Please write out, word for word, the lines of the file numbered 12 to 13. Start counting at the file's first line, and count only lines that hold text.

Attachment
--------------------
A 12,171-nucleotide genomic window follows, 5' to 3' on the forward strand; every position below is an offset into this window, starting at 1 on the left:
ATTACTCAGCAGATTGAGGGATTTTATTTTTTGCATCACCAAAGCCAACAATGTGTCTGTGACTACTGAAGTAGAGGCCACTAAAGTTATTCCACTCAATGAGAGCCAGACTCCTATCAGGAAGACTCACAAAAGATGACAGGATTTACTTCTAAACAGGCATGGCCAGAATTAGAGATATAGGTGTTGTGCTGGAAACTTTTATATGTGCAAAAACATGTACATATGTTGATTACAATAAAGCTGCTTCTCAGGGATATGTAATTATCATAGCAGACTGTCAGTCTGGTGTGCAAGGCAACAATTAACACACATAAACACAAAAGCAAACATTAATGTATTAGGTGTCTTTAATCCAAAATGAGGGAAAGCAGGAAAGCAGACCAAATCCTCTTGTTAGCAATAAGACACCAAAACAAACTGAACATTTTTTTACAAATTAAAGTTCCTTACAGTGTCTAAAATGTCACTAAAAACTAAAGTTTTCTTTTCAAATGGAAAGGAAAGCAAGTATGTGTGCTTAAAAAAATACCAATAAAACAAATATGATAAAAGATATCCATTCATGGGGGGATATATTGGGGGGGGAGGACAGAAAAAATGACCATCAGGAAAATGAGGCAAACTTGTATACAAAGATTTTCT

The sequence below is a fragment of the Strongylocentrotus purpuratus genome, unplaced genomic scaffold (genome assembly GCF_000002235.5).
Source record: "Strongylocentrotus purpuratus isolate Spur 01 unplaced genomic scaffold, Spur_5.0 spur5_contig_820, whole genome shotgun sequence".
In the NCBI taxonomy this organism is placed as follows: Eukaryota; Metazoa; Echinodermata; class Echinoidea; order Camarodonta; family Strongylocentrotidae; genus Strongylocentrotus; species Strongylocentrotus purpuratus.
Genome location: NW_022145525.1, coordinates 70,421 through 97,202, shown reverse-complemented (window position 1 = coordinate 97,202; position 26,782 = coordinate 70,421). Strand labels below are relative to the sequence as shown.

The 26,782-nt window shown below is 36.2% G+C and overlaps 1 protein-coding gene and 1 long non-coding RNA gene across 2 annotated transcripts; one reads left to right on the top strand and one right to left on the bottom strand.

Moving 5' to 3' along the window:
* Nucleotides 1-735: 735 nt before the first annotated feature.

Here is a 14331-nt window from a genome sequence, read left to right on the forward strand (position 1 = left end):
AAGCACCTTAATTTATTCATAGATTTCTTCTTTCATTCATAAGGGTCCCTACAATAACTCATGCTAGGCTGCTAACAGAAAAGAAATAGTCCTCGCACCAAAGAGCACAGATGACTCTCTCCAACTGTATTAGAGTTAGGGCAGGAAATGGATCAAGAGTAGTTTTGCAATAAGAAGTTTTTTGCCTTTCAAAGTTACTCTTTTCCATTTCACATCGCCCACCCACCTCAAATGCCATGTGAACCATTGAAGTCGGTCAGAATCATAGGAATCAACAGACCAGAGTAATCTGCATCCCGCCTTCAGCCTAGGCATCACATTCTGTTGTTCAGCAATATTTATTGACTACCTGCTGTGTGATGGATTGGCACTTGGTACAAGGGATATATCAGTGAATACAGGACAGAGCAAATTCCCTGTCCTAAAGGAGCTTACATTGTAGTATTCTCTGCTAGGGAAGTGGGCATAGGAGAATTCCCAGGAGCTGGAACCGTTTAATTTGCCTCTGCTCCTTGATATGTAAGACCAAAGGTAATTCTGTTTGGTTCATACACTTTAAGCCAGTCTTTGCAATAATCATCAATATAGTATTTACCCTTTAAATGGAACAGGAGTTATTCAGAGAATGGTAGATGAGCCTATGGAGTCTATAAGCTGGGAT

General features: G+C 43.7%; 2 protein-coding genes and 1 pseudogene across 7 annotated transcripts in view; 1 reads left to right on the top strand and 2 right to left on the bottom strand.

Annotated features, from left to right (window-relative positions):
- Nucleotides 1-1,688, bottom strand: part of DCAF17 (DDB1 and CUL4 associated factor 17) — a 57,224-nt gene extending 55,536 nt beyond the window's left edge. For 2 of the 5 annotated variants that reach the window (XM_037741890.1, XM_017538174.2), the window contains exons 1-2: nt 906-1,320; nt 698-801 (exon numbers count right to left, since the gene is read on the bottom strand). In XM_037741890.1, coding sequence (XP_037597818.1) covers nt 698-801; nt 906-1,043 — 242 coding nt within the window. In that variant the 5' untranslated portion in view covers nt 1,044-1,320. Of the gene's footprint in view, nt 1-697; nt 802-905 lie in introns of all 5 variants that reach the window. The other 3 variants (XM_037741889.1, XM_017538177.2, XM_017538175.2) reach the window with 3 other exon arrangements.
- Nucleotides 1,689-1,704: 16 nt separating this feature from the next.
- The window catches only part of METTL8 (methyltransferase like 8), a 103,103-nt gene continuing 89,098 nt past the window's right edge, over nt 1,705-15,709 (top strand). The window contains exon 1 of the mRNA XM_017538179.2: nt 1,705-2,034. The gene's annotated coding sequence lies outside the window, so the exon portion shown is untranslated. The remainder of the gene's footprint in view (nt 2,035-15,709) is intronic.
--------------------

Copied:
General features: G+C 43.7%; 2 protein-coding genes and 1 pseudogene across 7 annotated transcripts in view; 1 reads left to right on the top strand and 2 right to left on the bottom strand.

Annotated features, from left to right (window-relative positions):